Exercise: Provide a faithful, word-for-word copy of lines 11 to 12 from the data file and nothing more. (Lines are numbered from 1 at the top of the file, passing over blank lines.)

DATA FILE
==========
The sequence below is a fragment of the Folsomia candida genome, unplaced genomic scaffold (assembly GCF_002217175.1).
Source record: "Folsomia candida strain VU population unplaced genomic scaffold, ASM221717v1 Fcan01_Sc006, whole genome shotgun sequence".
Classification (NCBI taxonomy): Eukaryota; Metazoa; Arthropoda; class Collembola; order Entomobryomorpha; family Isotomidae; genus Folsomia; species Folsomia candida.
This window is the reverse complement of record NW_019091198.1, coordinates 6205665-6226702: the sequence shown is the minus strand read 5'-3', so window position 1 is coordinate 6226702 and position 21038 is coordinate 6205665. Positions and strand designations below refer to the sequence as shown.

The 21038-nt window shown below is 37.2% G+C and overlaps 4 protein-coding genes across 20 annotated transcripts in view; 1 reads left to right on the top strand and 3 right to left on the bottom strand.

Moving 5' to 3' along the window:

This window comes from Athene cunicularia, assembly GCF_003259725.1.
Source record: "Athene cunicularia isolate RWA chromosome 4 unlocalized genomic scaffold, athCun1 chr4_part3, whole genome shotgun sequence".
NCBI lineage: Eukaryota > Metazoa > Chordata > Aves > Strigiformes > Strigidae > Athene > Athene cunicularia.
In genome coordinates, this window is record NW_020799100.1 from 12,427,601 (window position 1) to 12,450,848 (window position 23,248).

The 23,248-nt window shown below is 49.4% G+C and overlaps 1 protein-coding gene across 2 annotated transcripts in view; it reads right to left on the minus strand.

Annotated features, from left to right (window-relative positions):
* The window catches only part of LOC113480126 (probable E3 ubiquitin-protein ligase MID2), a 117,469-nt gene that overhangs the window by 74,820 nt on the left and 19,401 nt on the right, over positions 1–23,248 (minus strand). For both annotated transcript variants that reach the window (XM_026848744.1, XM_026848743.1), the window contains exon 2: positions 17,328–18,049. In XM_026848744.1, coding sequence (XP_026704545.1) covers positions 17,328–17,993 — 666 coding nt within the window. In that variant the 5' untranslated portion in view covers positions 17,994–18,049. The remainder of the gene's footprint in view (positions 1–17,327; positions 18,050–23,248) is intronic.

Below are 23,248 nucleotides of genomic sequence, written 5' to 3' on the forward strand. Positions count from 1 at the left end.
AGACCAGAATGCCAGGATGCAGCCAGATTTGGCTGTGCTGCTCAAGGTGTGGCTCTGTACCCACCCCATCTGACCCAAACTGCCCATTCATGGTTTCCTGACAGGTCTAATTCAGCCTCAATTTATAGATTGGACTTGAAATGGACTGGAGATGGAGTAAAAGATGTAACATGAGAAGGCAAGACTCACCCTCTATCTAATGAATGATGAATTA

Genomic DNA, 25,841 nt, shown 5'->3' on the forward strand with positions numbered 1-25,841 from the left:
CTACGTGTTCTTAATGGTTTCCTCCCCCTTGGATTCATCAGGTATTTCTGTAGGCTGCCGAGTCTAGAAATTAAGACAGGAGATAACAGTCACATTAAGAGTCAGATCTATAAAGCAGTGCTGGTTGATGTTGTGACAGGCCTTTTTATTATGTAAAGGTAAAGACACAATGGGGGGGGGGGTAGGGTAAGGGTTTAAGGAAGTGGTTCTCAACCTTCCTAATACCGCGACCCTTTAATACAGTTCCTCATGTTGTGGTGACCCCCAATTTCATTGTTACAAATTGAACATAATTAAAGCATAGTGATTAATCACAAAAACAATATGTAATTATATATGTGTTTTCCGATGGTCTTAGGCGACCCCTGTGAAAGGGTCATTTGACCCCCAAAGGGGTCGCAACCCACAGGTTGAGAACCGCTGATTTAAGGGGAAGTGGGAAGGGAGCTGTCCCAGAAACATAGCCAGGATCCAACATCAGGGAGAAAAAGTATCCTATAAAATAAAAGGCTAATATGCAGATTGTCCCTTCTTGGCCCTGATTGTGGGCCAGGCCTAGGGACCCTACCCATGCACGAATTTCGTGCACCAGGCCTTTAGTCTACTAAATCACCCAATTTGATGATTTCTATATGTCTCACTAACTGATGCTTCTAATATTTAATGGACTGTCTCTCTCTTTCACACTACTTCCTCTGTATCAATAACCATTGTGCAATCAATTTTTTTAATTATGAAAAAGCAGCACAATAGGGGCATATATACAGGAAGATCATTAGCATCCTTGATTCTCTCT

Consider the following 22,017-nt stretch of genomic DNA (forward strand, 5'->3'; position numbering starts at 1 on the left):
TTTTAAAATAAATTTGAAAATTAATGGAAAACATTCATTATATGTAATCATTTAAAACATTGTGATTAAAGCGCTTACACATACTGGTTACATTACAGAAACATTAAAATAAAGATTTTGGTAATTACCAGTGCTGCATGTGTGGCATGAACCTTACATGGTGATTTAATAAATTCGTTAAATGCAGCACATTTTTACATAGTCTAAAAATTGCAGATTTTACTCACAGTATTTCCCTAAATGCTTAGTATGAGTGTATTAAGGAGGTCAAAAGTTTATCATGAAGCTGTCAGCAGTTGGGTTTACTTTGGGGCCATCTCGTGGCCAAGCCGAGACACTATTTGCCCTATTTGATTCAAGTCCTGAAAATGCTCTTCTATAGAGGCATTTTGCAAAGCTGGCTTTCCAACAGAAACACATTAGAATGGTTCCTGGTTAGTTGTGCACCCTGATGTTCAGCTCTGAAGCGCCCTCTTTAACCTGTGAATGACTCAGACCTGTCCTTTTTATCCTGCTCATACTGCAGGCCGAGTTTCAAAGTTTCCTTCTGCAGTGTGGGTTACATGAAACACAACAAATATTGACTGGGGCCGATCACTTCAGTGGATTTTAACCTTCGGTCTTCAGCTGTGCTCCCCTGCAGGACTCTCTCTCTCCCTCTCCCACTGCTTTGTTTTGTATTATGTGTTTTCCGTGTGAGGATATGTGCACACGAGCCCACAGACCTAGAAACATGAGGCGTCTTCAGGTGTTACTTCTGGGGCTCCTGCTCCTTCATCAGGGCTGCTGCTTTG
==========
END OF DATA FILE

The 23,248-nt window shown below is 49.4% G+C and overlaps 1 protein-coding gene across 2 annotated transcripts in view; it reads right to left on the minus strand.

Annotated features, from left to right (window-relative positions):